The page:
Engineering self-organizing, self-adapting emergent multi-agent systems
From its beginnings, a major goal of the area multi-agent systems (then still called distributed artificial intelligence) was to harness the power of a group of cooperating agents to solve tasks better, which could mean faster, with higher success rates, or resulting in better solutions. Achieving synergy, i.e. an improvement larger than the number of used agents (a rough definition), was the holy grail of a lot of research (see our teamwork and TECHS projects). A key for achieving synergy in our systems was the ability of them to organize themselves and to adapt to the particular instance of a task they were supposed to solve.
Since then, self-organization and self-adaptation have been recognized as key properties of multi-agent systems that achieve emergent properties, i.e. properties that the MAS has, but that none of the individual agents have (again, a rough definition). Synergy has to be considered an emergent property, if the synergetic improvement makes the difference between solving a task or not. There are many self-organizing and/or self-adapting systems in nature and many of those can be considered multi-agent systems. And many of those systems in nature have been used as inspiration for the engineering of self-organizing, self-adapting emergent multi-agent computer systems.
Our approach evolves around the concept of digital infochemicals, which moves the concept of infochemicals (which is the superclass of pheromones and allelochemicals, well-known in biology) into the computer world. The general idea is to have agents leave a certain amount of an infochemical in the (digital) environment, where other agents can observe them and can use the information contained in them for their own decision purposes. There are many different types of infochemicals that can be used to structure the information in the environment and to structure the interactions between the agents. We presented a design pattern for systems using digital infochemicals in our EASe 2009 paper (see the bibliography page).
One of the key problems around getting self-organizing, self-adapting systems really used (in addition to testing them) is the efficiency of the produced solutions. The targeted properties of such systems, like local decision making, scalability, robustness, flexibility and adaptability to the environment are usually needed for applications that additionally have as core problems a dynamic nature, a low observability and a poor controllability, which makes achieving efficient solutions very difficult and hence challenging.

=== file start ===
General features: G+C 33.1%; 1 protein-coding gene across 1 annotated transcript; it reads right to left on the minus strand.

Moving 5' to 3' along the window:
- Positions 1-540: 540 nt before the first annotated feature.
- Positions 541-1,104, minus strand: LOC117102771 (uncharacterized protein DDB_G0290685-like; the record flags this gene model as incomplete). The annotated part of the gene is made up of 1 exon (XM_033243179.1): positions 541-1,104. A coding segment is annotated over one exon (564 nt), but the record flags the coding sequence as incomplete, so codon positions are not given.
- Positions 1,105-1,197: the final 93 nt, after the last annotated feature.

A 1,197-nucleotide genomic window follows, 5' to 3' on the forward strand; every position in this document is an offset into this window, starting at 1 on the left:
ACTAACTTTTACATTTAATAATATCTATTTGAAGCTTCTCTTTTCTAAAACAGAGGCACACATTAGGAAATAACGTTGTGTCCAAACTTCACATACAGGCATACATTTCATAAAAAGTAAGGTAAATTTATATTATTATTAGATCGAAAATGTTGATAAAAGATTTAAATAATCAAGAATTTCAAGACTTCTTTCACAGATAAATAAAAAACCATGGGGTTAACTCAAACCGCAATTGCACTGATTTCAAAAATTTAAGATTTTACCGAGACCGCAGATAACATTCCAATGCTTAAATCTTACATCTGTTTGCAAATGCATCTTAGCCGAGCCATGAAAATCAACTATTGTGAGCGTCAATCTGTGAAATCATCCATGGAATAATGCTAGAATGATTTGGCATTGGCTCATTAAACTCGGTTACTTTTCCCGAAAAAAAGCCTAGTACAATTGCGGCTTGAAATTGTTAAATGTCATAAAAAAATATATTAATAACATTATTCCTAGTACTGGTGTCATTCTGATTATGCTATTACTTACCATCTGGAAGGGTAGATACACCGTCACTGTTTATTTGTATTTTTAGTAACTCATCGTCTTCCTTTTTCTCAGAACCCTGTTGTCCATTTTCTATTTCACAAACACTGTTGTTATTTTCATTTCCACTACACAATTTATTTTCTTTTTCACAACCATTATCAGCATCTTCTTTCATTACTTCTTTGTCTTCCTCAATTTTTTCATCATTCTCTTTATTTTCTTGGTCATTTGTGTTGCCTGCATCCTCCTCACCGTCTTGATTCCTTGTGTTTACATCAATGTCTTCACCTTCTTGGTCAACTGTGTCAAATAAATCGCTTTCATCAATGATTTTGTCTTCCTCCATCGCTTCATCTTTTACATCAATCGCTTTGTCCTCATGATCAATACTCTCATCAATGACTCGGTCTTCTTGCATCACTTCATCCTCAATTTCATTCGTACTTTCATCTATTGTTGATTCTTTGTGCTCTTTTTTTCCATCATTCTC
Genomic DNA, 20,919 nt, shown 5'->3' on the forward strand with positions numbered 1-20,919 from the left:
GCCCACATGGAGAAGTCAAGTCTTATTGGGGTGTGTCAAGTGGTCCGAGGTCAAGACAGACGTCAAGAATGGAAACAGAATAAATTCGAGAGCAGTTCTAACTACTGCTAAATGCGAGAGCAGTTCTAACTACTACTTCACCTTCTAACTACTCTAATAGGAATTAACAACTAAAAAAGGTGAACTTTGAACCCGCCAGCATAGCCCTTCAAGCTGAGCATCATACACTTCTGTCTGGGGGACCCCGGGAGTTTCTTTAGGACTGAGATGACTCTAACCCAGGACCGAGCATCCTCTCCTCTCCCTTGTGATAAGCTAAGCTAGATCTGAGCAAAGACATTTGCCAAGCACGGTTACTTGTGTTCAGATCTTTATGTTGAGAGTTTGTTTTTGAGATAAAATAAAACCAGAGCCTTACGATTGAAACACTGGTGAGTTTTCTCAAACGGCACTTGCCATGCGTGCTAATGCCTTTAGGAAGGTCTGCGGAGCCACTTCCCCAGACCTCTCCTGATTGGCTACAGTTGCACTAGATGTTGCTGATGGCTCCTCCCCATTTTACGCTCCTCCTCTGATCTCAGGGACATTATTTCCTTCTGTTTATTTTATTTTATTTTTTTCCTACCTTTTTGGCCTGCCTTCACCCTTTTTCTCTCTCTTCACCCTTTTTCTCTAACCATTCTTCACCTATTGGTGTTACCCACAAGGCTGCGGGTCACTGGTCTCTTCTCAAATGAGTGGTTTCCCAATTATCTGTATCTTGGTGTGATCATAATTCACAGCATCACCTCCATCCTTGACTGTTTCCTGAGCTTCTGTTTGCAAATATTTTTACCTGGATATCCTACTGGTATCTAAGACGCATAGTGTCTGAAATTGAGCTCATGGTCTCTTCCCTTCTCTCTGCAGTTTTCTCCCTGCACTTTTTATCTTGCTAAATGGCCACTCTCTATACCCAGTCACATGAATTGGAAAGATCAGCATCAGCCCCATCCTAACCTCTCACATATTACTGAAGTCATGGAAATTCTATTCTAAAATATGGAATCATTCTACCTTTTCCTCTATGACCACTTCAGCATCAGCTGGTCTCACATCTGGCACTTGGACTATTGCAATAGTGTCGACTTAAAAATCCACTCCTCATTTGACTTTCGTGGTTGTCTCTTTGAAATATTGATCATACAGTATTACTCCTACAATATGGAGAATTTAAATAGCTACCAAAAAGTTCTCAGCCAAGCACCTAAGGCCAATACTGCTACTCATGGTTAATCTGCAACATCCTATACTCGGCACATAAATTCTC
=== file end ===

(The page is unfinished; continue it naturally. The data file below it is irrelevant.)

To deal with this problem, we developed the concept of an advisor, an additional agent team member that collects information about the problem instances a self-organizing emergent system solves over time, identifies inefficient behavior of the system and creates advice for some of the agents aimed at avoiding the inefficient behavior in the future. The following picture shows the sequence of steps the basic advisor version goes through in order to improve efficiency:
It should be noted that a key assumption for the usage of an advisor is that the problem instances that the system solves contain quite a number of recurring tasks that the advisor is able to identify and to use as basis for its advice. For the advice itself, there are many possible types of it (see our SOAR 2010 paper). We suggest to represent advice as exception rules for the agent we want to help to be more efficient. So far, we have evaluated two rather different types of advice:
For more on our ideas around self-organizing, self-adapting emergent multi-agent systems, please refer to the papers cited on our bibliography page. A list of the persons that are or were involved in this research can be found here.
Last Change: 5/12/2013